|2005–06||80||47||25||—||5||3||102||.638||272||251||2nd, North||2006||L, 2–4, MTB||—||—||—|
|2006–07||80||34||34||—||4||8||80||.500||250||248||5th, North||2007||Out of Playoffs|
|2007–08||80||46||26||—||2||6||100||.625||247||201||2nd, North||2008||W, 4-2, MTB||L, 3–4, TOR||—||—|
|2008–09||80||40||32||—||5||3||88||.550||214||226||5th, North||2009||Out of Playoffs|
|2009–10||80||34||39||—||4||3||75||.469||227||272||6th, East||2010||Out of Playoffs|
|2010–11||80||35||38||—||3||4||77||.481||221||250||6th, East||2011||Out of Playoffs|
|2011–12||76||37||29||—||5||5||84||.553||238||229||4th, East||2012||L, 1-3, STJ||—||—||—|
|2012–13||76||43||22||—||6||5||97||.638||247||201||1st, East||2013||W, 3-0, POR||W, 4-0, SPR||W, 4-1, WBS||L, 2-4, GR|
|2013–14||76||31||32||—||4||9||75||.493||198||232||5th, East||2014||Out of Playoffs|
|2014–15||76||41||25||—||9||10||92||.605||218||219||2nd, Northeast||2015||L, 0-3, WBS||—||—||—|
|2015–16||76||32||29||—||11||4||79||.520||213||240||6th, North||2016||Out of Playoffs|
- Benoit Groulx: Head Coach
- Trent Cull: Assistant Coach
- Stacy Roest: Assistant Coach
- Jeff Halpern: Assistant Coach
- David Alexander: Goaltending & Video Coach
- Dane Jackson, 1994–1995
- Mark Wotton, 1995–1999
- Brian Bonin, 1999–2000
- Mike Gaul, 2000–2001
- Sean Pronger, 2001–2002
- David Ling, 2002–2003
- Darrel Scoville, 2003–2004
- Jamie Pushor, 2004–2007
- Zenon Konopka, 2007–2008
- Dan Smith, 2008–2009
- Derek MacKenzie, 2009–2010
- Joe DiPenta, 2010–2011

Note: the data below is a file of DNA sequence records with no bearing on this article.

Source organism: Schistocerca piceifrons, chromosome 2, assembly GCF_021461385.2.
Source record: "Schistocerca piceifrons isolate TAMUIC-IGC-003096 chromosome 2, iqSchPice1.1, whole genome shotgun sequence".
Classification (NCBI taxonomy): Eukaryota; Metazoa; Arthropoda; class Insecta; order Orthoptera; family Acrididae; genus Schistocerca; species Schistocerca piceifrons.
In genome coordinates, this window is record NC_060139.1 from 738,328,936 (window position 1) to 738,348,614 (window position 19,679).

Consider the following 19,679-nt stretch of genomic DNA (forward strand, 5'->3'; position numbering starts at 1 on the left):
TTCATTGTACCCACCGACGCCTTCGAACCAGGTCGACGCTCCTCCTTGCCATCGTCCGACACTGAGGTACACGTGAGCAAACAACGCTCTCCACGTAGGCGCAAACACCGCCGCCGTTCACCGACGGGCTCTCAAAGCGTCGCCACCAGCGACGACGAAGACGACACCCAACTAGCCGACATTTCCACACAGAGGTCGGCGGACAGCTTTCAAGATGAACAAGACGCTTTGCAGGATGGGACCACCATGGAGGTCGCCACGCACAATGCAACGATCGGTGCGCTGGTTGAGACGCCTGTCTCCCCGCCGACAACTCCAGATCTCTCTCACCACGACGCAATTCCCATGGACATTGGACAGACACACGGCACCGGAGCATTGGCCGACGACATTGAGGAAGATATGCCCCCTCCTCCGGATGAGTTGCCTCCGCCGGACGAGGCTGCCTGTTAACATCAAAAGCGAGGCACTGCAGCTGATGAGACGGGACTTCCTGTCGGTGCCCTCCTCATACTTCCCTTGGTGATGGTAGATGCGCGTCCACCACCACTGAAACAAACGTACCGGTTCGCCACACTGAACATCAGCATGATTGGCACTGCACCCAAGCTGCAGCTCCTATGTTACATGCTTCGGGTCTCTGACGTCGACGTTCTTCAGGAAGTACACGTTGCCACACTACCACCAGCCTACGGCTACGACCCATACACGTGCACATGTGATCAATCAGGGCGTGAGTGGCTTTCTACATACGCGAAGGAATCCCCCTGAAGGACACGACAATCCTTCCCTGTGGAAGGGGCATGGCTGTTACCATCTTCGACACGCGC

- Nate Guenin, 2011–2012
- Mike Angelidis, 2012–2016
- Goals: Lonny Bohonos, 40 (1995–96)
- Assists: Bill Bowler, 58 (2000–01)
- Points: Lonny Bohonos (1995–96), Bill Bowler (2000–01), 79
- Penalty minutes: Jody Shelley, 357 (2000–01)
- GAA: Jean-François Labbé, 2.18 (2001–02)
- SV%: Jean-François Labbe, .928 (2001–02)
- Career goals: Mark Hartigan, 107
- Career assists: Brad Moran, 143
- Career points: Brad Moran, 241
- Career penalty minutes: Jeremy Reich, 820
- Career goaltending wins: Karl Goehring, 78
- Career shutouts: Jean-François Labbé and Karl Goehring, 11
- Career games: Brad Moran, 334
- "Lightning to affiliate with AHL's Syracuse Crunch". Tampa Bay Business Journal. Bizjournals.com. 2012-06-14. Retrieved 2013-12-25.
- Mancuso, Jim (2005). Hockey in Syracuse. Arcadia Publishing. p. 109. ISBN 0738538981.
- Central New York. "Blue Jackets all but packed and gone; Dolgon targets new parent club for Crunch". Syracuse.com. Retrieved 2013-12-25.
- Brett Carlsen (2013-06-06). "10 things to know If you're jumping on the Syracuse Crunch bandwagon | syracuse.com". Blog.syracuse.com. Retrieved 2013-12-25.
- Central New York (2013-06-19). "Calder Cup Finals: The 2012-'13 Syracuse Crunch won't soon be forgotten even in defeat". syracuse.com. Retrieved 2013-12-25.
- "Syracuse Crunch to retire jersey of Hall of Famer and 12-time NBA All-Star Dolph Schayes March 26". Syracuse Crunch. February 23, 2016.
- "Crunchman returns as the Syracuse Crunch go back to the future : Sports". CNYcentral.com. Retrieved 2013-12-25.
- "Syracuse Crunch - 2015-16 Syracuse Crunch Roster". Syracuse Crunch. Retrieved 2016-02-01.
- "Syracuse Crunch Roster". American Hockey League. Retrieved 2015-12-17.
- "Syracuse Crunch roster". Elite Prospects. Retrieved December 17, 2015.